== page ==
Rotationally driven 'zebra stripes' in Earth's inner radiation belt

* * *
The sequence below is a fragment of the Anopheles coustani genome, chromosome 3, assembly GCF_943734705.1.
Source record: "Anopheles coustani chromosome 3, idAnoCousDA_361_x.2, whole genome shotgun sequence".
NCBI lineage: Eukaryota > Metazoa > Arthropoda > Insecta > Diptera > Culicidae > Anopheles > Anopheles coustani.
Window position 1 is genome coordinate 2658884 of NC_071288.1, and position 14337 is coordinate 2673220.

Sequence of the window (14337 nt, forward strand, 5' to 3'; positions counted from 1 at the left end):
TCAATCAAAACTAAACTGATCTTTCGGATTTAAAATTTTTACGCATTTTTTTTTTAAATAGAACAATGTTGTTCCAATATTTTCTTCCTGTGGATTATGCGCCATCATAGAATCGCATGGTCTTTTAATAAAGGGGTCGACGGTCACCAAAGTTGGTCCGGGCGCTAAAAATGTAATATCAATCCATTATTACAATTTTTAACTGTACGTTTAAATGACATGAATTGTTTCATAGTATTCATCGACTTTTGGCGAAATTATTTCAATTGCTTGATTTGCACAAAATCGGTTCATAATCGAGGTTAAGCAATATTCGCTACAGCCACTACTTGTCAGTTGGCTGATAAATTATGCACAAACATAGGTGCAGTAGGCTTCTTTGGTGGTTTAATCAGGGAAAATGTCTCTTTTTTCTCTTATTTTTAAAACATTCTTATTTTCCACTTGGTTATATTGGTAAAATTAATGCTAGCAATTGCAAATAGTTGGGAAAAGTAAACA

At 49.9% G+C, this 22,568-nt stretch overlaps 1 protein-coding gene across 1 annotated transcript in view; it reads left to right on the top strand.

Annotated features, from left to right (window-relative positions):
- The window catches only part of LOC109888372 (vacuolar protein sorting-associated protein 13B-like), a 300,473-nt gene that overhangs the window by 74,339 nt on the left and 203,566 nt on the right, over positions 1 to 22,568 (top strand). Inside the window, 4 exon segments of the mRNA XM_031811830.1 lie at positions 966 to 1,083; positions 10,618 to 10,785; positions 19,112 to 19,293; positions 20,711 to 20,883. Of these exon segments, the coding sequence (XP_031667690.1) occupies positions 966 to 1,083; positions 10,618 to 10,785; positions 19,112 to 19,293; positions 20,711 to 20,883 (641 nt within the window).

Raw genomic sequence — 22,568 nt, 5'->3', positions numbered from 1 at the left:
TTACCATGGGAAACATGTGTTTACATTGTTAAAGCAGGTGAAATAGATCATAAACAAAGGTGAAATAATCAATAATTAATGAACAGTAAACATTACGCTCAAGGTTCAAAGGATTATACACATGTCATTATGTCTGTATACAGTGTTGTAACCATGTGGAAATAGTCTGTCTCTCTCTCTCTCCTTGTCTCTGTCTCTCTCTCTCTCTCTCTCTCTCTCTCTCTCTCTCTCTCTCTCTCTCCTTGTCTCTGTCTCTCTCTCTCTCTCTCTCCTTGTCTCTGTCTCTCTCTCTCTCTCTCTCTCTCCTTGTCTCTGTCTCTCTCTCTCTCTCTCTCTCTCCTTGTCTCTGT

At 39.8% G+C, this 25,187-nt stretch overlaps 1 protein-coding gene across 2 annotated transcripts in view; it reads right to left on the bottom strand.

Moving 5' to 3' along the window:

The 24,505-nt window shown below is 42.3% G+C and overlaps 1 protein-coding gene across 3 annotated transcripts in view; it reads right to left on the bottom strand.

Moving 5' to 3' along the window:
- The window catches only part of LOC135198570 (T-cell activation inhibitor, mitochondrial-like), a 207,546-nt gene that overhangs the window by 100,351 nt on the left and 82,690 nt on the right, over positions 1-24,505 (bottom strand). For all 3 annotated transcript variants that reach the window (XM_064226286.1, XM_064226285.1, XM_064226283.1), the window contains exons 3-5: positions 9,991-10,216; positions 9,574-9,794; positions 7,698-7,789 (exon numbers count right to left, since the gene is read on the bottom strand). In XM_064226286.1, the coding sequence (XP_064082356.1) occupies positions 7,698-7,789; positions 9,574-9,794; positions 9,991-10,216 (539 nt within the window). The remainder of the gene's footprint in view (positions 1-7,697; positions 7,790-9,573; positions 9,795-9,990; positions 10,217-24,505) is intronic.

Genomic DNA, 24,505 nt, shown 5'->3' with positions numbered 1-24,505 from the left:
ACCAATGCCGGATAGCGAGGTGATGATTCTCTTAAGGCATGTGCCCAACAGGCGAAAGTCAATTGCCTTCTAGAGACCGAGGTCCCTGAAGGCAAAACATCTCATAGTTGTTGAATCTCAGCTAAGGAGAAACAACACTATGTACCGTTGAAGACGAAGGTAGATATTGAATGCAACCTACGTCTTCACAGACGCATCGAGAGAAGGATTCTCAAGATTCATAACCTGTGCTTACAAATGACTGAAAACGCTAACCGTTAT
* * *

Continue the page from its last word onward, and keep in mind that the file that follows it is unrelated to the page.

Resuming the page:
Structured features on top of nominally smooth distributions of radiation-belt particles at Earth have been previously associated with particle acceleration and transport mechanisms powered exclusively by enhanced solar-wind activity1, 2, 3, 4. Although planetary rotation is considered to be important for particle acceleration at Jupiter and Saturn5, 6, 7, 8, 9, the electric field produced in the inner magnetosphere by Earth\textquoterights rotation can change the velocity of trapped particles by only about 1\textendash2 kilometres per second, so rotation has been thought inconsequential for radiation-belt electrons with velocities of about 100,000 kilometres per second. Here we report that the distributions of energetic electrons across the entire spatial extent of Earth\textquoterights inner radiation belt are organized in regular, highly structured and unexpected \textquoteleftzebra stripes\textquoteright, even when the solar-wind activity is low. Modelling reveals that the patterns are produced by Earth\textquoterights rotation. Radiation-belt electrons are trapped in Earth\textquoterights dipole-like magnetic field, where they undergo slow longitudinal drift motion around the planet because of the gradient and curvature of the magnetic field. Earth\textquoterights rotation induces global diurnal variations of magnetic and electric fields that resonantly interact with electrons whose drift period is close to 24 hours, modifying electron fluxes over a broad energy range into regular patterns composed of multiple stripes extending over the entire span of the inner radiation belt.
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